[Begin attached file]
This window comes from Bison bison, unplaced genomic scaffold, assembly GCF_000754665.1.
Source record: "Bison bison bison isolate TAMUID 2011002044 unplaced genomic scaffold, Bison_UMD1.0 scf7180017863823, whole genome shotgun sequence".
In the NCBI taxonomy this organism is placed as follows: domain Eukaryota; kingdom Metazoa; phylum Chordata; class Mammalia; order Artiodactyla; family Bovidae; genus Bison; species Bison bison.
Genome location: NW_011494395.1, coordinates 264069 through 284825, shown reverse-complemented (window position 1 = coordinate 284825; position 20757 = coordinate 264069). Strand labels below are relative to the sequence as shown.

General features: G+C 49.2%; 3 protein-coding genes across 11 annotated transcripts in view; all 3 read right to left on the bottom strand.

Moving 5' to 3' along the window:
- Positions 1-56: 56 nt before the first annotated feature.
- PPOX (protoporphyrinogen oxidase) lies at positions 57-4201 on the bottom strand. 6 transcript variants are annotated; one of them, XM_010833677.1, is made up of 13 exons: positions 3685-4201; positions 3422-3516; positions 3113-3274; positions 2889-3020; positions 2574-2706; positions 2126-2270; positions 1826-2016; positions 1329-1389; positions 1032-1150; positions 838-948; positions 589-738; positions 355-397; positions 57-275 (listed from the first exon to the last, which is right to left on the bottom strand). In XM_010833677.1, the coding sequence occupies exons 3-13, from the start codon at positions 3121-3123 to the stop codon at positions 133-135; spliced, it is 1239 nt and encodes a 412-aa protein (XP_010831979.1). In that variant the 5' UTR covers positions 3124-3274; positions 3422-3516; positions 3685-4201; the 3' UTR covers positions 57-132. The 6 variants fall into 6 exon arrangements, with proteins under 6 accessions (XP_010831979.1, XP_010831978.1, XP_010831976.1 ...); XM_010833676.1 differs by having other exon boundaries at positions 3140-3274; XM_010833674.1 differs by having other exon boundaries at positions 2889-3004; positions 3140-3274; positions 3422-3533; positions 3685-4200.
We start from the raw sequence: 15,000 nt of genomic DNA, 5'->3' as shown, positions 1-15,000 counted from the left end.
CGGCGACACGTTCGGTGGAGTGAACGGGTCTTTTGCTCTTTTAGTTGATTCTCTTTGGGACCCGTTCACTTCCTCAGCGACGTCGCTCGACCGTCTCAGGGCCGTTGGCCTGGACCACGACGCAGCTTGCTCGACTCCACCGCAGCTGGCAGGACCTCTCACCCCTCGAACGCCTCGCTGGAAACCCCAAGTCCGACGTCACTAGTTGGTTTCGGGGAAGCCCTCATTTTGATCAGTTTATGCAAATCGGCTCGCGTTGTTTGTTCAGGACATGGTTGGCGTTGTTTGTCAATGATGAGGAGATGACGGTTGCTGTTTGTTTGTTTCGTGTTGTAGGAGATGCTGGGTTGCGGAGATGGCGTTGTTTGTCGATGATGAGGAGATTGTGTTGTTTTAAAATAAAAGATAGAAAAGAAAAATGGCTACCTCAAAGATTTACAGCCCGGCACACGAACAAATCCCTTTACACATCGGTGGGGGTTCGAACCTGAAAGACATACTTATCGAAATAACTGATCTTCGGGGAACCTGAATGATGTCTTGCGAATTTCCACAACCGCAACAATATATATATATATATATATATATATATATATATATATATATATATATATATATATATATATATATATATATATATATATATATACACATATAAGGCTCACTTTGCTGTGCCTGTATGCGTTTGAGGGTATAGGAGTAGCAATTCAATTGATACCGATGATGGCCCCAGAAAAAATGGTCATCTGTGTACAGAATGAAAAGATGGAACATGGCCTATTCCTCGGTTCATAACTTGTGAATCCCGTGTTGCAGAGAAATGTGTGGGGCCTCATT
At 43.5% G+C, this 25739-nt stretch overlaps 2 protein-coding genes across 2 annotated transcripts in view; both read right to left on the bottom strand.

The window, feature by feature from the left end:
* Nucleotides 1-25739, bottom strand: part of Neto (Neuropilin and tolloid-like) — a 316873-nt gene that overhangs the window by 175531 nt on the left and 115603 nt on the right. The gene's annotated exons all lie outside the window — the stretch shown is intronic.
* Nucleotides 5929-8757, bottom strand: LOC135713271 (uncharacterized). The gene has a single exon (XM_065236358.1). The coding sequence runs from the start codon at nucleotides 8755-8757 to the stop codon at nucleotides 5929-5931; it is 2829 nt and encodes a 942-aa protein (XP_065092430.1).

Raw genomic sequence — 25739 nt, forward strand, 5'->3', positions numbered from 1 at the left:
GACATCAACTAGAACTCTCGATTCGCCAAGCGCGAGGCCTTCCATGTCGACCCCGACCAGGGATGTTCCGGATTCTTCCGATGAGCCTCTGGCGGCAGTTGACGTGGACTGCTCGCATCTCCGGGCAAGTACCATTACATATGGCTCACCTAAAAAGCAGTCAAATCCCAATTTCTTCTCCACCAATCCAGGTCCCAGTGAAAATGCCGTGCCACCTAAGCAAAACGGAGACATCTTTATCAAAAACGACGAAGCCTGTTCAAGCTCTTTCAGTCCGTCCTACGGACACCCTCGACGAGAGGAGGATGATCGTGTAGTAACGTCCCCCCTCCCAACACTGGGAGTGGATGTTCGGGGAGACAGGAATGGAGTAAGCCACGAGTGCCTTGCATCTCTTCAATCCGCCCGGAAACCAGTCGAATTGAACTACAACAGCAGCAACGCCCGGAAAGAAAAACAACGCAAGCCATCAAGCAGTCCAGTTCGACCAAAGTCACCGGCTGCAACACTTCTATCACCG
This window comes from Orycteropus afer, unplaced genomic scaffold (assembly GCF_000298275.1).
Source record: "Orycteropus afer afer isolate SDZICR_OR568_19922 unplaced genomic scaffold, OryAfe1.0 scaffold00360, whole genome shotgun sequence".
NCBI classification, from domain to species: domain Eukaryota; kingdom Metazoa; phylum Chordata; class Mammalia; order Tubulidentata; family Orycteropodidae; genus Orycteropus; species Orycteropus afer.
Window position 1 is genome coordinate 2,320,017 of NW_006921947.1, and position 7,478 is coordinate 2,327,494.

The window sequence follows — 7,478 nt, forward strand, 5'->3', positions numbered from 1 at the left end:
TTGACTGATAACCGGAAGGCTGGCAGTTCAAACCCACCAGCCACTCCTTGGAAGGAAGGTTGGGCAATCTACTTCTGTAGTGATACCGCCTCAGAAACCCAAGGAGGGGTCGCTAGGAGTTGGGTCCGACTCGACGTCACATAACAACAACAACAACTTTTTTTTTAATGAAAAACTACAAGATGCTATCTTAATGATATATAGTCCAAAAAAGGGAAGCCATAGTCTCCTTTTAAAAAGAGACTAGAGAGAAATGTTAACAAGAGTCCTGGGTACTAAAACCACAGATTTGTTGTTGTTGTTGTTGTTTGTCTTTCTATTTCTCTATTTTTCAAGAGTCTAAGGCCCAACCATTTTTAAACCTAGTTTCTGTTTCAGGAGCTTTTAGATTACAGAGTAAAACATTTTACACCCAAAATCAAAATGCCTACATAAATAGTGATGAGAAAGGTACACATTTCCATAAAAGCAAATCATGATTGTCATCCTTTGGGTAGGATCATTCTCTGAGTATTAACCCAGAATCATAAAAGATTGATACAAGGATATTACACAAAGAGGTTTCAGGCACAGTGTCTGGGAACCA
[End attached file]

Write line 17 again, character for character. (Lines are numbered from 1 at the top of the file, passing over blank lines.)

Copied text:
This window comes from Orycteropus afer, unplaced genomic scaffold (assembly GCF_000298275.1).